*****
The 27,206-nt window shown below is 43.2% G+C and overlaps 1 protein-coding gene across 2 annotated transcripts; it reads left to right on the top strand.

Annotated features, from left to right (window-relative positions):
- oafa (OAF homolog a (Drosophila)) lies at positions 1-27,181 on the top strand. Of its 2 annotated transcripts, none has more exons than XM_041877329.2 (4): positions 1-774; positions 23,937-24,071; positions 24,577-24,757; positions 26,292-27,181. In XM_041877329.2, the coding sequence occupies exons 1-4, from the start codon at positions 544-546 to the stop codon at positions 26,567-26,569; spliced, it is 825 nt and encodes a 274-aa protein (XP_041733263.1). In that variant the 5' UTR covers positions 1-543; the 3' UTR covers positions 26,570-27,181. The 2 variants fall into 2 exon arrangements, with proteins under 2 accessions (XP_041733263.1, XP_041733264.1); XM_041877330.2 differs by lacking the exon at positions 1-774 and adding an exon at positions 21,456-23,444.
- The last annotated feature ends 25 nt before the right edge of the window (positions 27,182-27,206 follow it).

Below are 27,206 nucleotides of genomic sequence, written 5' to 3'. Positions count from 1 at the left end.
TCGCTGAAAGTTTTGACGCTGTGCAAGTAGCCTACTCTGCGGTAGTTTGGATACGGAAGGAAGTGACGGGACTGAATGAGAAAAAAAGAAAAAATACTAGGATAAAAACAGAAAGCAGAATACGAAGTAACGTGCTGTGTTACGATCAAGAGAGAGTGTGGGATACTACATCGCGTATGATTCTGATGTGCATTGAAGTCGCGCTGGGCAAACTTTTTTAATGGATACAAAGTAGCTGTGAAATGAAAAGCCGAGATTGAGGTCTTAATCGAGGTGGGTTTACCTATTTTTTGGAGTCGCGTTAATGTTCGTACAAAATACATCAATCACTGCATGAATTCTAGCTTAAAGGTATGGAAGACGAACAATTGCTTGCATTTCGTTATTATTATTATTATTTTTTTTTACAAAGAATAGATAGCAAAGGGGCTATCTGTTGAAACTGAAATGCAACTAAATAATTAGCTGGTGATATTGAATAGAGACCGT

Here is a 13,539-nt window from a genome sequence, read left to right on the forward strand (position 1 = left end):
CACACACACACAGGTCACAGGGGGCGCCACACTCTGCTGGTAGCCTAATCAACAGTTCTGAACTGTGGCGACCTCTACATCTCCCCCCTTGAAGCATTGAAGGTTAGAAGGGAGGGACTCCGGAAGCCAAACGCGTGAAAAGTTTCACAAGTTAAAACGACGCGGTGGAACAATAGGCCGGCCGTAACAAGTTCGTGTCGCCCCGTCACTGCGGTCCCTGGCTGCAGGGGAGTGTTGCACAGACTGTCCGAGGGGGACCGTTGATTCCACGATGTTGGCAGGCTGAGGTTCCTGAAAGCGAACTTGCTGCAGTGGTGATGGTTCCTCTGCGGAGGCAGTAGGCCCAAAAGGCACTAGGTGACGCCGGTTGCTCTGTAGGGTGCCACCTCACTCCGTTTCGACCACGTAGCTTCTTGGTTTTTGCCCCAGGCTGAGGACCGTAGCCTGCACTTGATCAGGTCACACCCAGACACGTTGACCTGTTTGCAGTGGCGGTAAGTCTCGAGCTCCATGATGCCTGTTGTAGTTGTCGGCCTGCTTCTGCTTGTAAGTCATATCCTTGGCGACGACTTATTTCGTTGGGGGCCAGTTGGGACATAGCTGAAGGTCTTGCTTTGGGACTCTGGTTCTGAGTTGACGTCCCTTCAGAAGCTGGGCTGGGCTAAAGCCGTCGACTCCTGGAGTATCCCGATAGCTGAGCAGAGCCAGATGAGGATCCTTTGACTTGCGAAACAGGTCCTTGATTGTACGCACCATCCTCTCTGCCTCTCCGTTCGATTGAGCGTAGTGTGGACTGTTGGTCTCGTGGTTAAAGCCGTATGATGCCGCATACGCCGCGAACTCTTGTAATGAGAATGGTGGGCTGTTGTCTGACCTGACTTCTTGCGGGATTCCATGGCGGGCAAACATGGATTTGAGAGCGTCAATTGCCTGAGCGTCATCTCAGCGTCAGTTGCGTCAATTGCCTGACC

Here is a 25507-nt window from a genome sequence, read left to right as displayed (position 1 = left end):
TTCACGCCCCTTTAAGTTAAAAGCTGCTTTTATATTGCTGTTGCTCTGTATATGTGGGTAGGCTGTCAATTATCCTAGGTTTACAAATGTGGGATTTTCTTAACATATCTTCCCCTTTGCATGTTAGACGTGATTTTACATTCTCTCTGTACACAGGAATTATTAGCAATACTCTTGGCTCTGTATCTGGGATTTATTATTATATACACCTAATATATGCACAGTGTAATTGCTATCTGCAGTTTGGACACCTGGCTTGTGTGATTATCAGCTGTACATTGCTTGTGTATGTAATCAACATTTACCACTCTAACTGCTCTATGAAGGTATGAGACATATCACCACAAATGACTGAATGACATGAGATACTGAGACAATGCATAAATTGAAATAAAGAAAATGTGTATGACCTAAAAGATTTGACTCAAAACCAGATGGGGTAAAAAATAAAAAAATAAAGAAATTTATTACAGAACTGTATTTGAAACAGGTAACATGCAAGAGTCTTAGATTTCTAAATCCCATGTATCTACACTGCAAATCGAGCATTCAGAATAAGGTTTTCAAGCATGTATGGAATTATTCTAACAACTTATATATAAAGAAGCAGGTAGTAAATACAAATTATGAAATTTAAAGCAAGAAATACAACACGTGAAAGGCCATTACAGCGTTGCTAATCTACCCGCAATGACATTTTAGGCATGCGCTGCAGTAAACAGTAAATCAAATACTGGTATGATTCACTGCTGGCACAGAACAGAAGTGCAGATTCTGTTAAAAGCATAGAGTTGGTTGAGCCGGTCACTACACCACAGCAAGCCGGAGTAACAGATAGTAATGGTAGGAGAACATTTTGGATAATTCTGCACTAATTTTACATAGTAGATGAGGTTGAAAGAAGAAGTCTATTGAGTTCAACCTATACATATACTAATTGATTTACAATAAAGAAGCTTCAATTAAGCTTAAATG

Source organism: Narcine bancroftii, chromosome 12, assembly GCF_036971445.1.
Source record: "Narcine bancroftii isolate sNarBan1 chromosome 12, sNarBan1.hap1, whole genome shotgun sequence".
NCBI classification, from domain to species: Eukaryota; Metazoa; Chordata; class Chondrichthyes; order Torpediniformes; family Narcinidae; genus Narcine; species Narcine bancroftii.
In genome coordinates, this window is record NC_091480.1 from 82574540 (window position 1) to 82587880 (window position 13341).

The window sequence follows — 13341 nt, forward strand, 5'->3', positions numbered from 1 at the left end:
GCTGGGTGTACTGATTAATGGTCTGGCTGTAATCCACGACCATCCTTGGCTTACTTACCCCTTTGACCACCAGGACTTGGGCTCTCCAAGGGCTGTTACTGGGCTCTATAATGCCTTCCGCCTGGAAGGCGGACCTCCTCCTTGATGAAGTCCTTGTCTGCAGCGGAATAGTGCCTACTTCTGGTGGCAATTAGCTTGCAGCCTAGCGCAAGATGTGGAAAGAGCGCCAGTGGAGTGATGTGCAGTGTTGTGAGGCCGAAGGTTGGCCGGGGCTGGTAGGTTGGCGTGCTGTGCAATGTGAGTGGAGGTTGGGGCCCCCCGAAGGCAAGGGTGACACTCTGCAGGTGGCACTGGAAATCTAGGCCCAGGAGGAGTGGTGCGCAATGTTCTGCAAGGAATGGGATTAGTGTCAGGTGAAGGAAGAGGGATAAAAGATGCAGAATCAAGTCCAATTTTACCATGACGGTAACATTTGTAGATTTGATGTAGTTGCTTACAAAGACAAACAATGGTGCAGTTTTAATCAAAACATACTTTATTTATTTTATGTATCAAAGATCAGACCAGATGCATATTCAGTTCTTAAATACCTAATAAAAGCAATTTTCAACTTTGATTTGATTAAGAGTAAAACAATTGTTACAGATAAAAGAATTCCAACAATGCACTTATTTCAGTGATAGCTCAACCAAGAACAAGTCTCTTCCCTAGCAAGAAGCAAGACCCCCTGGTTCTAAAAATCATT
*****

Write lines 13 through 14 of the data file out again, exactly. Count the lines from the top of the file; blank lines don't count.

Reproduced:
NCBI classification, from domain to species: Eukaryota; Metazoa; Chordata; class Chondrichthyes; order Torpediniformes; family Narcinidae; genus Narcine; species Narcine bancroftii.
In genome coordinates, this window is record NC_091480.1 from 82574540 (window position 1) to 82587880 (window position 13341).